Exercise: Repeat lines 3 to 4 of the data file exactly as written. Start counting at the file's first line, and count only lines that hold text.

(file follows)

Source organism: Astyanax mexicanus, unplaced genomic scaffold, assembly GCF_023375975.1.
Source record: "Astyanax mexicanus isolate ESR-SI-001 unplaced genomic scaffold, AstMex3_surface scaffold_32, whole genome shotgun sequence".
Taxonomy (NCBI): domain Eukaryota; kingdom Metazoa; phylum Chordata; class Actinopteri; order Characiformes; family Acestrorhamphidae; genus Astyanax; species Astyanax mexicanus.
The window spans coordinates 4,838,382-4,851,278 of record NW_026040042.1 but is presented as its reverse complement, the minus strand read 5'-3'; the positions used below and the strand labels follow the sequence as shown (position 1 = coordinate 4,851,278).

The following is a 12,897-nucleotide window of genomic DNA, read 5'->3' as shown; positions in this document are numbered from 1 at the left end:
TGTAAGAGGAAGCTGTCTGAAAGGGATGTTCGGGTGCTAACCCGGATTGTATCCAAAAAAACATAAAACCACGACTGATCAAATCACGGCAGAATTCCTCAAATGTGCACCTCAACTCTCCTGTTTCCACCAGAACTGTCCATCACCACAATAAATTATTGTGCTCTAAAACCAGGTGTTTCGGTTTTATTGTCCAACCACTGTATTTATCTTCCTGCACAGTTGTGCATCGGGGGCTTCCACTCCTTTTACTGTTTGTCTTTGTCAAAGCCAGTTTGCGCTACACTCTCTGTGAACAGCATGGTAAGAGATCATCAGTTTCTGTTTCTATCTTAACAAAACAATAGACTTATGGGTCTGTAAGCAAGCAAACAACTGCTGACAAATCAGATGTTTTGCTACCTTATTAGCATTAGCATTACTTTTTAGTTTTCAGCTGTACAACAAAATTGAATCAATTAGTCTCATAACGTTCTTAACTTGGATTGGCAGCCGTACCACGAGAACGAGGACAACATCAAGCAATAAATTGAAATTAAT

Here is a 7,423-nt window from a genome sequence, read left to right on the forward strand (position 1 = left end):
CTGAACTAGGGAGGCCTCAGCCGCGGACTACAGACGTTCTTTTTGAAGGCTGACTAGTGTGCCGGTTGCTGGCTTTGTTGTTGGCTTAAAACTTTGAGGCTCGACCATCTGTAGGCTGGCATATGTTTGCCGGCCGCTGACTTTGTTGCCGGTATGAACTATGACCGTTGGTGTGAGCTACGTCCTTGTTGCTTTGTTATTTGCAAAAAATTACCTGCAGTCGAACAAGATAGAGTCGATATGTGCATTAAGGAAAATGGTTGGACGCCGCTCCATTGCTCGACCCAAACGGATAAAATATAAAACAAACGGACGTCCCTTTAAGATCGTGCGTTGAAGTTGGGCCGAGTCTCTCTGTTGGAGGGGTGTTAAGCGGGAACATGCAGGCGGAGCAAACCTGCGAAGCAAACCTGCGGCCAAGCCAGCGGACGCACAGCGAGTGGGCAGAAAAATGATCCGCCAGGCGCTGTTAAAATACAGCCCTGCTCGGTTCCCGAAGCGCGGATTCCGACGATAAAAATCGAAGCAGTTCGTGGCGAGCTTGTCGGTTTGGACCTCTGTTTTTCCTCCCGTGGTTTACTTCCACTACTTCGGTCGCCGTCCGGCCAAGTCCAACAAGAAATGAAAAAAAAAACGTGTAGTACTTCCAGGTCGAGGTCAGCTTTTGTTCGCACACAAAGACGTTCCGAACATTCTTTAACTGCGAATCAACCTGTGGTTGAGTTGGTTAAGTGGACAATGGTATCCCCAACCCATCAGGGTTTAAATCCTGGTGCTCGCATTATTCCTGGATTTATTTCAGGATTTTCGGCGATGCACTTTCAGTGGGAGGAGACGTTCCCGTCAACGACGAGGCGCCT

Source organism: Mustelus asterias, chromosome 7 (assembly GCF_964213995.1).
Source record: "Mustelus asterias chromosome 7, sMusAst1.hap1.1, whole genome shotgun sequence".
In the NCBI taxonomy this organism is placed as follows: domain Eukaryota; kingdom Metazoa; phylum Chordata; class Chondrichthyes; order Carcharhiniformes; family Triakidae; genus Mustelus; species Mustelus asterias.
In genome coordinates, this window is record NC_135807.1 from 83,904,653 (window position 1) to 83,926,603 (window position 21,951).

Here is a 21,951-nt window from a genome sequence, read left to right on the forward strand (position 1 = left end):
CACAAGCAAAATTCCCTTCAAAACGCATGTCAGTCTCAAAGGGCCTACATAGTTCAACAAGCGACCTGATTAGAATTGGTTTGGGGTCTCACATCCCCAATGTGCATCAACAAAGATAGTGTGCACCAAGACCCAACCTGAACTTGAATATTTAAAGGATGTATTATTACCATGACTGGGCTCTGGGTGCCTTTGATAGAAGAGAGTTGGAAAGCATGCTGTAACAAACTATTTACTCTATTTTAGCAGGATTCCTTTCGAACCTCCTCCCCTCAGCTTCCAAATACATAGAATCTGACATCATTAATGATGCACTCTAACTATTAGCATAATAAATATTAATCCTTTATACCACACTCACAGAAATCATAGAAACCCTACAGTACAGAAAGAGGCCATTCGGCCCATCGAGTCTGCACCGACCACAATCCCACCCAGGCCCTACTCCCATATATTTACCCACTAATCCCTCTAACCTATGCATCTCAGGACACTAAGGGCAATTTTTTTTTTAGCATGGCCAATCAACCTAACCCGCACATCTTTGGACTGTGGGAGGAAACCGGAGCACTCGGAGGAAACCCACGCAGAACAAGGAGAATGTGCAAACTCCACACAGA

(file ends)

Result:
Taxonomy (NCBI): domain Eukaryota; kingdom Metazoa; phylum Chordata; class Actinopteri; order Characiformes; family Acestrorhamphidae; genus Astyanax; species Astyanax mexicanus.
The window spans coordinates 4,838,382-4,851,278 of record NW_026040042.1 but is presented as its reverse complement, the minus strand read 5'-3'; the positions used below and the strand labels follow the sequence as shown (position 1 = coordinate 4,851,278).